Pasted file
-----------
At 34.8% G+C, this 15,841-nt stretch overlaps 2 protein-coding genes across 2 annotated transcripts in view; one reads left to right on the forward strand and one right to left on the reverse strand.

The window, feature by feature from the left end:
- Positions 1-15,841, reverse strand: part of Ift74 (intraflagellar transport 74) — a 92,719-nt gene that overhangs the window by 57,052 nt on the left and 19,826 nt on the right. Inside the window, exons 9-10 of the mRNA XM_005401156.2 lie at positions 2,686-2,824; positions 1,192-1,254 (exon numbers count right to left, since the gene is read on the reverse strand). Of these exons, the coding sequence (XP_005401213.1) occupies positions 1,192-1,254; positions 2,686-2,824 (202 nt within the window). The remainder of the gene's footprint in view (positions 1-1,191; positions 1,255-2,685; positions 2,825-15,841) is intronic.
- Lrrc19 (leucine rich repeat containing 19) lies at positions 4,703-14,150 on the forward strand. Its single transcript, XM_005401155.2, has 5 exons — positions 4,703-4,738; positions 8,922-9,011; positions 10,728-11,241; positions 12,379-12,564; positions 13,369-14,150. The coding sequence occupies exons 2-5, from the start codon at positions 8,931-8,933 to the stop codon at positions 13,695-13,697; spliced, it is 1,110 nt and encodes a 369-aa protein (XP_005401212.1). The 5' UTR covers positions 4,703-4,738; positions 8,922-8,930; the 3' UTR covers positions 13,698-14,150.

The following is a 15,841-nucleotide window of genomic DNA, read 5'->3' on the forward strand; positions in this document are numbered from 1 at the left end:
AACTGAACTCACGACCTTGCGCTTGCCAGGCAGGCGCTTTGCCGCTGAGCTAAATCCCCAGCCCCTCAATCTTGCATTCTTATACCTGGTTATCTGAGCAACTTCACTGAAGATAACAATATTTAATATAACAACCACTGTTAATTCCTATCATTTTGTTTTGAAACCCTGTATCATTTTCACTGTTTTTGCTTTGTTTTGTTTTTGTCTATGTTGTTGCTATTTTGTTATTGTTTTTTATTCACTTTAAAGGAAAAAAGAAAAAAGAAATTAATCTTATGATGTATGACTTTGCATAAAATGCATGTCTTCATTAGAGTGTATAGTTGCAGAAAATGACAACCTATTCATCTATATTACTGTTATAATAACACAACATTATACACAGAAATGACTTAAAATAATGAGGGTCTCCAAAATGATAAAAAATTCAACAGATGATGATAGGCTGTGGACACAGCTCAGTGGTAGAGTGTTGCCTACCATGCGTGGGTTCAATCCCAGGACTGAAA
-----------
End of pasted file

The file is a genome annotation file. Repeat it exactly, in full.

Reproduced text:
At 34.8% G+C, this 15,841-nt stretch overlaps 2 protein-coding genes across 2 annotated transcripts in view; one reads left to right on the forward strand and one right to left on the reverse strand.

The window, feature by feature from the left end:
- Positions 1-15,841, reverse strand: part of Ift74 (intraflagellar transport 74) — a 92,719-nt gene that overhangs the window by 57,052 nt on the left and 19,826 nt on the right. Inside the window, exons 9-10 of the mRNA XM_005401156.2 lie at positions 2,686-2,824; positions 1,192-1,254 (exon numbers count right to left, since the gene is read on the reverse strand). Of these exons, the coding sequence (XP_005401213.1) occupies positions 1,192-1,254; positions 2,686-2,824 (202 nt within the window). The remainder of the gene's footprint in view (positions 1-1,191; positions 1,255-2,685; positions 2,825-15,841) is intronic.
- Lrrc19 (leucine rich repeat containing 19) lies at positions 4,703-14,150 on the forward strand. Its single transcript, XM_005401155.2, has 5 exons — positions 4,703-4,738; positions 8,922-9,011; positions 10,728-11,241; positions 12,379-12,564; positions 13,369-14,150. The coding sequence occupies exons 2-5, from the start codon at positions 8,931-8,933 to the stop codon at positions 13,695-13,697; spliced, it is 1,110 nt and encodes a 369-aa protein (XP_005401212.1). The 5' UTR covers positions 4,703-4,738; positions 8,922-8,930; the 3' UTR covers positions 13,698-14,150.

The following is a 15,841-nucleotide window of genomic DNA, read 5'->3' on the forward strand; positions in this document are numbered from 1 at the left end:
AACTGAACTCACGACCTTGCGCTTGCCAGGCAGGCGCTTTGCCGCTGAGCTAAATCCCCAGCCCCTCAATCTTGCATTCTTATACCTGGTTATCTGAGCAACTTCACTGAAGATAACAATATTTAATATAACAACCACTGTTAATTCCTATCATTTTGTTTTGAAACCCTGTATCATTTTCACTGTTTTTGCTTTGTTTTGTTTTTGTCTATGTTGTTGCTATTTTGTTATTGTTTTTTATTCACTTTAAAGGAAAAAAGAAAAAAGAAATTAATCTTATGATGTATGACTTTGCATAAAATGCATGTCTTCATTAGAGTGTATAGTTGCAGAAAATGACAACCTATTCATCTATATTACTGTTATAATAACACAACATTATACACAGAAATGACTTAAAATAATGAGGGTCTCCAAAATGATAAAAAATTCAACAGATGATGATAGGCTGTGGACACAGCTCAGTGGTAGAGTGTTGCCTACCATGCGTGGGTTCAATCCCAGGACTGAAA